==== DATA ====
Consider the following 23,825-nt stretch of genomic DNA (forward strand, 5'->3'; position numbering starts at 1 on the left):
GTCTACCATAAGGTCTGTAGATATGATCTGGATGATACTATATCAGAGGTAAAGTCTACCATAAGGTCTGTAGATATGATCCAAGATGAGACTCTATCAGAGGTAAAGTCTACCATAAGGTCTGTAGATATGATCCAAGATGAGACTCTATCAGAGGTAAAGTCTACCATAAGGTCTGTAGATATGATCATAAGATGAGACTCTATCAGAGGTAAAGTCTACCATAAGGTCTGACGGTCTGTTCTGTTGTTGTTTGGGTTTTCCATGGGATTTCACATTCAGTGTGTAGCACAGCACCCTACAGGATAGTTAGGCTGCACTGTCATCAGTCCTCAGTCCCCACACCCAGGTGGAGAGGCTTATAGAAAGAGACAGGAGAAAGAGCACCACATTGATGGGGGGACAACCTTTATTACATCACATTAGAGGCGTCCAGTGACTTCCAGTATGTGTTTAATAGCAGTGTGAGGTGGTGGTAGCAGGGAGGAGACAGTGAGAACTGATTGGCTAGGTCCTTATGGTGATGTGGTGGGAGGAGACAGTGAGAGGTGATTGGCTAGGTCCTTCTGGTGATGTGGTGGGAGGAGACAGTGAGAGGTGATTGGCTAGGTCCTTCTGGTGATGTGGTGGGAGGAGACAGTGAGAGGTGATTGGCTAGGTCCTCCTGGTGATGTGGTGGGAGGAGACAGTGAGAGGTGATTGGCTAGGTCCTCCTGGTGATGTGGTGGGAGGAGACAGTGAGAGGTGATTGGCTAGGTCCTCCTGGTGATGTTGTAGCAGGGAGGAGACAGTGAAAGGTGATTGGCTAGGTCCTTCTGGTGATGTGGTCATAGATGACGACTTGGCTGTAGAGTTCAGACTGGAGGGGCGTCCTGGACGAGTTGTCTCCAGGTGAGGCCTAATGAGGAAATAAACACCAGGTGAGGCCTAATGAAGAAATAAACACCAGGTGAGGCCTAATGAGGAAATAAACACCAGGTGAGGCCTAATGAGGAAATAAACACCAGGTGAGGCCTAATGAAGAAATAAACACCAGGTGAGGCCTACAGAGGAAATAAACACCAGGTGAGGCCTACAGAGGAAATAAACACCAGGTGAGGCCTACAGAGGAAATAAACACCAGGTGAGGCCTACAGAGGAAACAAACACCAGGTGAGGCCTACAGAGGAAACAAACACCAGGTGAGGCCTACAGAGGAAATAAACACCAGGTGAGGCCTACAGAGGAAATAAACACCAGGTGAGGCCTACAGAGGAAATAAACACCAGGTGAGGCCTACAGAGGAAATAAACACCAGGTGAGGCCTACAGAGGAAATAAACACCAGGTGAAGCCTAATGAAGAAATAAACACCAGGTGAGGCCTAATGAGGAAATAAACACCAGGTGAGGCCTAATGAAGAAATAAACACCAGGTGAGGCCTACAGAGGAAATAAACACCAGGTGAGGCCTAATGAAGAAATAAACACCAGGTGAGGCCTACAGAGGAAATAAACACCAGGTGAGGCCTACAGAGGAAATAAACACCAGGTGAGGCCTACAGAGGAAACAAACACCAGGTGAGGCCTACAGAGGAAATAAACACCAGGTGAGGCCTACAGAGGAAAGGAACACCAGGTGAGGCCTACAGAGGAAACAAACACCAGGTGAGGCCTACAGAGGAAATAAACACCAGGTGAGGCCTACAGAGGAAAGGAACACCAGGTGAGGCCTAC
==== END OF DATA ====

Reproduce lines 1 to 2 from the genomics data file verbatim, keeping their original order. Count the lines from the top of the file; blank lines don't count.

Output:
Consider the following 23,825-nt stretch of genomic DNA (forward strand, 5'->3'; position numbering starts at 1 on the left):
GTCTACCATAAGGTCTGTAGATATGATCTGGATGATACTATATCAGAGGTAAAGTCTACCATAAGGTCTGTAGATATGATCCAAGATGAGACTCTATCAGAGGTAAAGTCTACCATAAGGTCTGTAGATATGATCCAAGATGAGACTCTATCAGAGGTAAAGTCTACCATAAGGTCTGTAGATATGATCATAAGATGAGACTCTATCAGAGGTAAAGTCTACCATAAGGTCTGACGGTCTGTTCTGTTGTTGTTTGGGTTTTCCATGGGATTTCACATTCAGTGTGTAGCACAGCACCCTACAGGATAGTTAGGCTGCACTGTCATCAGTCCTCAGTCCCCACACCCAGGTGGAGAGGCTTATAGAAAGAGACAGGAGAAAGAGCACCACATTGATGGGGGGACAACCTTTATTACATCACATTAGAGGCGTCCAGTGACTTCCAGTATGTGTTTAATAGCAGTGTGAGGTGGTGGTAGCAGGGAGGAGACAGTGAGAACTGATTGGCTAGGTCCTTATGGTGATGTGGTGGGAGGAGACAGTGAGAGGTGATTGGCTAGGTCCTTCTGGTGATGTGGTGGGAGGAGACAGTGAGAGGTGATTGGCTAGGTCCTTCTGGTGATGTGGTGGGAGGAGACAGTGAGAGGTGATTGGCTAGGTCCTCCTGGTGATGTGGTGGGAGGAGACAGTGAGAGGTGATTGGCTAGGTCCTCCTGGTGATGTGGTGGGAGGAGACAGTGAGAGGTGATTGGCTAGGTCCTCCTGGTGATGTTGTAGCAGGGAGGAGACAGTGAAAGGTGATTGGCTAGGTCCTTCTGGTGATGTGGTCATAGATGACGACTTGGCTGTAGAGTTCAGACTGGAGGGGCGTCCTGGACGAGTTGTCTCCAGGTGAGGCCTAATGAGGAAATAAACACCAGGTGAGGCCTAATGAAGAAATAAACACCAGGTGAGGCCTAATGAGGAAATAAACACCAGGTGAGGCCTAATGAGGAAATAAACACCAGGTGAGGCCTAATGAAGAAATAAACACCAGGTGAGGCCTACAGAGGAAATAAACACCAGGTGAGGCCTACAGAGGAAATAAACACCAGGTGAGGCCTACAGAGGAAATAAACACCAGGTGAGGCCTACAGAGGAAACAAACACCAGGTGAGGCCTACAGAGGAAACAAACACCAGGTGAGGCCTACAGAGGAAATAAACACCAGGTGAGGCCTACAGAGGAAATAAACACCAGGTGAGGCCTACAGAGGAAATAAACACCAGGTGAGGCCTACAGAGGAAATAAACACCAGGTGAGGCCTACAGAGGAAATAAACACCAGGTGAAGCCTAATGAAGAAATAAACACCAGGTGAGGCCTAATGAGGAAATAAACACCAGGTGAGGCCTAATGAAGAAATAAACACCAGGTGAGGCCTACAGAGGAAATAAACACCAGGTGAGGCCTAATGAAGAAATAAACACCAGGTGAGGCCTACAGAGGAAATAAACACCAGGTGAGGCCTACAGAGGAAATAAACACCAGGTGAGGCCTACAGAGGAAACAAACACCAGGTGAGGCCTACAGAGGAAATAAACACCAGGTGAGGCCTACAGAGGAAAGGAACACCAGGTGAGGCCTACAGAGGAAACAAACACCAGGTGAGGCCTACAGAGGAAATAAACACCAGGTGAGGCCTACAGAGGAAAGGAACACCAGGTGAGGCCTAC